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ss triple helix - autumn 2006,  Guilt and Grace

Guilt and Grace

Paul Dakin asks how we really view God

If I'm honest, there were times when I dreaded attending our university Christian Union.We would gather on Thursday lunchtimes in an old panelled room used for storage, secreted behind heavy wooden doors.With winning smiles we would sing and pray. There was great friendliness, even heartiness, but often I left feeling worse than when I arrived. My view of God didn't help. From somewhere I had developed the idea that the Almighty was a cross between a headmaster and a bank manager, constantly imposing impossible standards and only too delighted to catch me out.

I felt I had to pray and worship in acceptable forms and I dreaded mission meetings most of all. I felt there was a tacit implication that all Christians at medical school would inevitably become overseas missionaries. Like many others, I would sit in terrified, tense silence, feeling the inherent pressure of the meeting. I hadn't dared to miss it, but somehow I hoped that I would escape the awful will of God. Preferring colder climates, I believed that God would force me into a tropical rainforest, if only to prove his sovereignty!

You probably already think that I must have had deep-seated problems to come up with such a strange idea of God but I've since discovered that my experience is far from unique. Many Christians do struggle with a sense of slavery, rather than knowing the pleasure of being a son; they practise religion rather than a having a living relationship with God.

Since those early days God has been patiently teaching me the reality of what Jesus meant when he said,'when you are set free, you are free indeed'. [1] My understanding of God has changed. Amazingly, I've since discovered that he accepts us as we are, not as what we should be. I have discovered that there is now no condemnation, that God doesn't accuse us, but is on our side and in our corner, that he is committed to us and has identified with us. [2]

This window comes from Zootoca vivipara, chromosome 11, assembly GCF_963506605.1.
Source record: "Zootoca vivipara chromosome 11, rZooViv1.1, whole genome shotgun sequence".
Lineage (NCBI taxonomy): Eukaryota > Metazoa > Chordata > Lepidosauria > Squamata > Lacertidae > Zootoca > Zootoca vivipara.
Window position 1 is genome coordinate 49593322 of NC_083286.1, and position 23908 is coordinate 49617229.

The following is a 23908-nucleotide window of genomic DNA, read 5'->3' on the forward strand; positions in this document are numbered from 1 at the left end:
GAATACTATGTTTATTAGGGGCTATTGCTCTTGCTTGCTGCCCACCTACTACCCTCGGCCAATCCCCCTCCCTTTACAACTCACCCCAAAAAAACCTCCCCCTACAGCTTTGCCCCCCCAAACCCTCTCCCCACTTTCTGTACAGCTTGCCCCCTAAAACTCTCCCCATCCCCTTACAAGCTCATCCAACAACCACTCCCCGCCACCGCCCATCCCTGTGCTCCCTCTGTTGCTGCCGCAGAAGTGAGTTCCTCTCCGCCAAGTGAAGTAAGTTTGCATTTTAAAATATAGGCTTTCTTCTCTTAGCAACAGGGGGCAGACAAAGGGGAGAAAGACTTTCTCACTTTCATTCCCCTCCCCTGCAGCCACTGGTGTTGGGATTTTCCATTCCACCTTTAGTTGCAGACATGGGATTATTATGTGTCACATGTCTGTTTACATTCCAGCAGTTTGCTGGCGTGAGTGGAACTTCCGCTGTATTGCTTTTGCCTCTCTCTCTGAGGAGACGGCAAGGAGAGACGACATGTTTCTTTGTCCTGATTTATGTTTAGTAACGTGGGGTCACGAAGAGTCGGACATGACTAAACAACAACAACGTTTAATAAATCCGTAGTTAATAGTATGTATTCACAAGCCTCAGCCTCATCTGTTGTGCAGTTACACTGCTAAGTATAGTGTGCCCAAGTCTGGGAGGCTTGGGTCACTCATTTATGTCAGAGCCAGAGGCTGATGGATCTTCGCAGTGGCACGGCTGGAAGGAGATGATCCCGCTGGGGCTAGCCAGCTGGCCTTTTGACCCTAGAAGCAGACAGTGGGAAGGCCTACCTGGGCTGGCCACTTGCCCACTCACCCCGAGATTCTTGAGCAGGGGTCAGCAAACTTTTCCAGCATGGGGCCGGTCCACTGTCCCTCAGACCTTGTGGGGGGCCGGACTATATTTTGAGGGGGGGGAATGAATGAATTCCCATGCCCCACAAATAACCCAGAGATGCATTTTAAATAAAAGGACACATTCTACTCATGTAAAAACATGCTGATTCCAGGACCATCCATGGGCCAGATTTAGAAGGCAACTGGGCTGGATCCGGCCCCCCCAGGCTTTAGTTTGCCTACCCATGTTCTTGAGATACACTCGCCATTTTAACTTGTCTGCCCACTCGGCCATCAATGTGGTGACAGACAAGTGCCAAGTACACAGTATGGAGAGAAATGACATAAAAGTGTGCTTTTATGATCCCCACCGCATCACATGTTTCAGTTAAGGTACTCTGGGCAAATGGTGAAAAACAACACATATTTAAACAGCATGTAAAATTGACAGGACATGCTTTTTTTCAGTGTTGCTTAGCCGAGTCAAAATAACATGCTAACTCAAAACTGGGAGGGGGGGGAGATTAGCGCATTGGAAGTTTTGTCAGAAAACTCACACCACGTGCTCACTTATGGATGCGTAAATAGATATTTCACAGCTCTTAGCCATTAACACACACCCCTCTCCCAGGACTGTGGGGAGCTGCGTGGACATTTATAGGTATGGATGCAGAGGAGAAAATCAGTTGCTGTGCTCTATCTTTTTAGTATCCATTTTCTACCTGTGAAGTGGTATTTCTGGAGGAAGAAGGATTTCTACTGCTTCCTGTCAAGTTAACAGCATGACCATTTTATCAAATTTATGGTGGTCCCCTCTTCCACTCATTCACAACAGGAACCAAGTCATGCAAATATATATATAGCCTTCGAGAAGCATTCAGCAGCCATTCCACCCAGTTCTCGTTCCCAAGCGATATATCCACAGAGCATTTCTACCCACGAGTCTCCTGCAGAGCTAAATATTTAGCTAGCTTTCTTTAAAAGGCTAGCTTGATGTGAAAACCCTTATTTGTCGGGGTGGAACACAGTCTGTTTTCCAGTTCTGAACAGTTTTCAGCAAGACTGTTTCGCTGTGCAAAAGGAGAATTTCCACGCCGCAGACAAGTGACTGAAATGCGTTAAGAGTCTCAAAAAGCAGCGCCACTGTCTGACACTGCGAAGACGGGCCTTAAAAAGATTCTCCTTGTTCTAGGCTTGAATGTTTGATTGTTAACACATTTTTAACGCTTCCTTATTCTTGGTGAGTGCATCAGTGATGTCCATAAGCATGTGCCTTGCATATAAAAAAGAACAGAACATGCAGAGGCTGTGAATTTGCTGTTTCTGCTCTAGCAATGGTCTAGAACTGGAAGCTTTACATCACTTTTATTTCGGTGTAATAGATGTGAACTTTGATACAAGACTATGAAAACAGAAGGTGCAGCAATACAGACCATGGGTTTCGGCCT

God's will isn't harsh, vindictive or difficult to understand. How many of us have wrestled in prayer, only to hear him shout that he had already shown us his will! He doesn't try to trick or punish us. His will is not a narrow tightrope from which it is easy to fall. He allows us to move along it at different paces, maybe even pausing and perhaps going in different directions. God is big enough to cope, even when we get it hopelessly wrong. And he knows our hopes, fears, strengths, weaknesses, skills, responsibilities and preferences as well as we know them ourselves. He has shaped each of us for a purpose. This awareness has changed my own self-understanding.

To continually grovel before God about what miserable sinners we are is a travesty of the gospel of grace, and surely denies the reality of the cross. Because of redemption we are privileged sons not defeated sinners. [3] Our fundamental natures have changed. The Holy Spirit now lives within us, prompting us; he makes it easier for us to conform to the image of Jesus. [4] We have moved from guilt to grace.We have been freed from slavery to sin, and set free to love and serve God. And as we really come to grips with the freedom we really have in Christ, then other people we meet, including colleagues and patients, will notice the difference.We will intrigue them.They'll discover what makes us tick, and they'll want what we have.

References
  1. John 8.36
  2. Romans 8:1
  3. Romans 8:15
  4. Romans 8:29, 12:2
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